Emerging Business Models for Interior Designers

As the business climate continues to change, adapting to new models and uncovering market niches are more important than ever.

by Barbara Marini, FASID, IDEC

Interior design is not the only profession in a state of flux today, and as the economy slowly recovers, one cannot help but wonder about the long-term impacts on the overall business world. The traditional business models have already shifted, adapted and gone by the wayside in favor of more innovative, dynamic and collaborative approaches. With the influence of globalization and technology, entirely new business models have emerged, forcing a paradigm shift in the way we think about conducting business and opportunities in new markets.

On a recent trip to Guangzhou, China, I witnessed first-hand the effect of the global economy through the energy of its business environment. In the last decade, the Chinese people have embraced new lifestyles as a result of exponential economic growth and globalization—and this trend is far from over over. The Harvard Business Review predicts 70 percent growth in international markets over the next few years, and approximately 40 percent growth in India and China alone.

Learning to adapt and develop our business models to succeed in these burgeoning markets is imperative for designers today. To be sure, communicating the value of interior design is more important than ever.

Emerging economies around the world require an open-minded and strategic approach to conducting business. As an example, the old adage “business as usual” could not be further from the truth today. The companies most successful at globalizing do not conduct business as usual, but employ creative thinking to develop new business models with language, culture and differing perspectives in mind. Interior designers have the propensity for creative thinking and can lead the development of new models that can influence practice and communicate the impact of design.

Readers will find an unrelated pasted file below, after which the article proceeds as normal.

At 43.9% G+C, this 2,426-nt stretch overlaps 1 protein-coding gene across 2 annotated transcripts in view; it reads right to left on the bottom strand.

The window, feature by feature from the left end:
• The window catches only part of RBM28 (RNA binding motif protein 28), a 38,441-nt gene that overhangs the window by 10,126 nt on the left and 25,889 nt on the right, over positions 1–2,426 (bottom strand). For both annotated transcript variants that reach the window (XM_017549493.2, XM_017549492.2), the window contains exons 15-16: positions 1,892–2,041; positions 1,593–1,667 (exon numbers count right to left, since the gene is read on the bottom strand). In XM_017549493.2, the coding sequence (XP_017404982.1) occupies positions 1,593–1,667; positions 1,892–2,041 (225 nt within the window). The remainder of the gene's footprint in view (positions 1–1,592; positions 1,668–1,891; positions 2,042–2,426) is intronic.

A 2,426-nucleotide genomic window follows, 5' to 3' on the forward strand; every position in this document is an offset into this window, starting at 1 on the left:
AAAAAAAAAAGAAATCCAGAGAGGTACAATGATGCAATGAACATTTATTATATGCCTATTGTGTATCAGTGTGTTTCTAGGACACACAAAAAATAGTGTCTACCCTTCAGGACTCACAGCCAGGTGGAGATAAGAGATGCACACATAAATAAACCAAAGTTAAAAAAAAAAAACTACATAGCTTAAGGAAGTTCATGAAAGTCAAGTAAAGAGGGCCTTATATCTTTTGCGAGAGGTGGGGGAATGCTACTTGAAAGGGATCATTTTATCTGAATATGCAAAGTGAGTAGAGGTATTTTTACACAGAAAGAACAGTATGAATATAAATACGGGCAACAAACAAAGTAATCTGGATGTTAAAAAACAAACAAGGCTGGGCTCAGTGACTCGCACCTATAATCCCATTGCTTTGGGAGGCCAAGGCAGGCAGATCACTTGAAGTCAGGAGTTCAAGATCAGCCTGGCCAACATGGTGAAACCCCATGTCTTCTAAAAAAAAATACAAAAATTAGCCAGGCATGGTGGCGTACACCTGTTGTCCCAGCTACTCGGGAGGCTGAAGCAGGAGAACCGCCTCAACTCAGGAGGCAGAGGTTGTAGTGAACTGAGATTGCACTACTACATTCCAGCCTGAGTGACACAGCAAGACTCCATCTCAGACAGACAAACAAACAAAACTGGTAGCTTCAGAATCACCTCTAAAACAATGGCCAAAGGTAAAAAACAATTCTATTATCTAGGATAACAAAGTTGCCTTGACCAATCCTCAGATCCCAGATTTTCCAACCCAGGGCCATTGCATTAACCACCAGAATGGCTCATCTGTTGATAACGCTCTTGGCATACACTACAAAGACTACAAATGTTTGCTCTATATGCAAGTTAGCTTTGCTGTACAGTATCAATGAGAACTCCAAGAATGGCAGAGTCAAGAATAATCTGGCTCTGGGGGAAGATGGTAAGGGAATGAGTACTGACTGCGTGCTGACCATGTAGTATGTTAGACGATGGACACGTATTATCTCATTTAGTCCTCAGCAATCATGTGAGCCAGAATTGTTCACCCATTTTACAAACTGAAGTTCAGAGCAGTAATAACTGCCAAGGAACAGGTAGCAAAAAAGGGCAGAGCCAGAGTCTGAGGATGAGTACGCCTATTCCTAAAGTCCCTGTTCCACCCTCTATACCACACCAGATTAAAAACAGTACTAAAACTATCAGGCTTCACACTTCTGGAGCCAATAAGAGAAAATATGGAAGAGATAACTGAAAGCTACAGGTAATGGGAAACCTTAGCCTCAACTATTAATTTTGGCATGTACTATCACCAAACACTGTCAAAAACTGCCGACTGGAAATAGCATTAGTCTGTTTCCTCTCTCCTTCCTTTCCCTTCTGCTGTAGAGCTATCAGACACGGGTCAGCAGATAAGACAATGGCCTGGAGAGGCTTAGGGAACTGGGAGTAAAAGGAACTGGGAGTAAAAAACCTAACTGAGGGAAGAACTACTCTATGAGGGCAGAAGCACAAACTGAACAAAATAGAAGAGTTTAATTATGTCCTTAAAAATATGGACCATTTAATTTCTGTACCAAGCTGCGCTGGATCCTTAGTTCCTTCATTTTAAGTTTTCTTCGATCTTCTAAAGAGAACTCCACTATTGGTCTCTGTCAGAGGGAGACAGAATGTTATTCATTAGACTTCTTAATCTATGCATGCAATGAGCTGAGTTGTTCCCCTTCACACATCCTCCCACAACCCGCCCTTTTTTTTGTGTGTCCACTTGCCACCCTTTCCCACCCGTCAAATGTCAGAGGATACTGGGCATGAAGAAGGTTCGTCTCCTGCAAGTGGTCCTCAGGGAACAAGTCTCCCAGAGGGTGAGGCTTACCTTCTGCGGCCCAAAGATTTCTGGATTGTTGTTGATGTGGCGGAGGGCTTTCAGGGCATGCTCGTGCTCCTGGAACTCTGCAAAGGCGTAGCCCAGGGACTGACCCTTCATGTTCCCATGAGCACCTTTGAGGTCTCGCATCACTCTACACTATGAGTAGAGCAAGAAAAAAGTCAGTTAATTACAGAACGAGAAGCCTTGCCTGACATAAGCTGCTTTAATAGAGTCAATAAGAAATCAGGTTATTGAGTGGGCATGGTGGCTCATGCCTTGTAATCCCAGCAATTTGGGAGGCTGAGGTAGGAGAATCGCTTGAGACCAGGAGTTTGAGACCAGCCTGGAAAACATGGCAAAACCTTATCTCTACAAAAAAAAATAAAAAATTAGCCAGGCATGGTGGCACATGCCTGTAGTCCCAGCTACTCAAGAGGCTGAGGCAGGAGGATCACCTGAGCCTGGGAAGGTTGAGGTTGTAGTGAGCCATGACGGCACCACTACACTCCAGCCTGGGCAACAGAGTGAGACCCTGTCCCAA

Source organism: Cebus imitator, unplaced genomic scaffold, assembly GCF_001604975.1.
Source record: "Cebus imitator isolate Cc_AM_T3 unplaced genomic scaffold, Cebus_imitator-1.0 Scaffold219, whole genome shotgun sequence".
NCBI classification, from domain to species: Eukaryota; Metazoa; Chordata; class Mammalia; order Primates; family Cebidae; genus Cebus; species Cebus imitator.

Developing new business models requires a flexible approach in dealing with varying markets and potential customers. Broadly stated, consumers of interior design services tend to be increasingly knowledgeable about products and resources. The value in hiring a designer evolves through the decision-making process, during which designers educate clients about the overall impact of design solutions.

For this reason, designers need to not only have command of the trade, but also consumer behaviors in targeted markets, purchasing patterns and other trends that may impact their business. Maintaining relevant market information is key to developing and responding to business shifts. The ASID State of the Industry report is a great resource to start; designers can supplement this with focused and targeted business information to expand into new areas.

Developing business models will continue to center on the issues of sustainability and community-centered design. This provides a unique environment to promote interior design services and build business. There are other emerging models, such as niche market development that focus on the mature audience, travel, leisure, lifestyle and serving the middle market—all significant opportunities for designers looking to build their business and stretch their skills.

The business world is changing at a rapid pace; you’ll need creative thinking, collaboration and a team management approach to generate new business models and innovative concepts. Focusing on the socio-cultural, technical, economic, environmental and political influences is critical in the process. Interior designers are positioned to deconstruct their current model of doing business and reinvent it in order to be successful in today’s market. There are many opportunities for the profession and maximizing the potential today and into the future is critical, given that fixed business models no longer exist.

Barbara Marini, FASID, IDEC is the chair of the interior design program at the International Academy of Design and Technology in Detroit, Mich. ASID can be reached at (202) 546-3480 or asid@asid.org, and on the web at www.asid.org.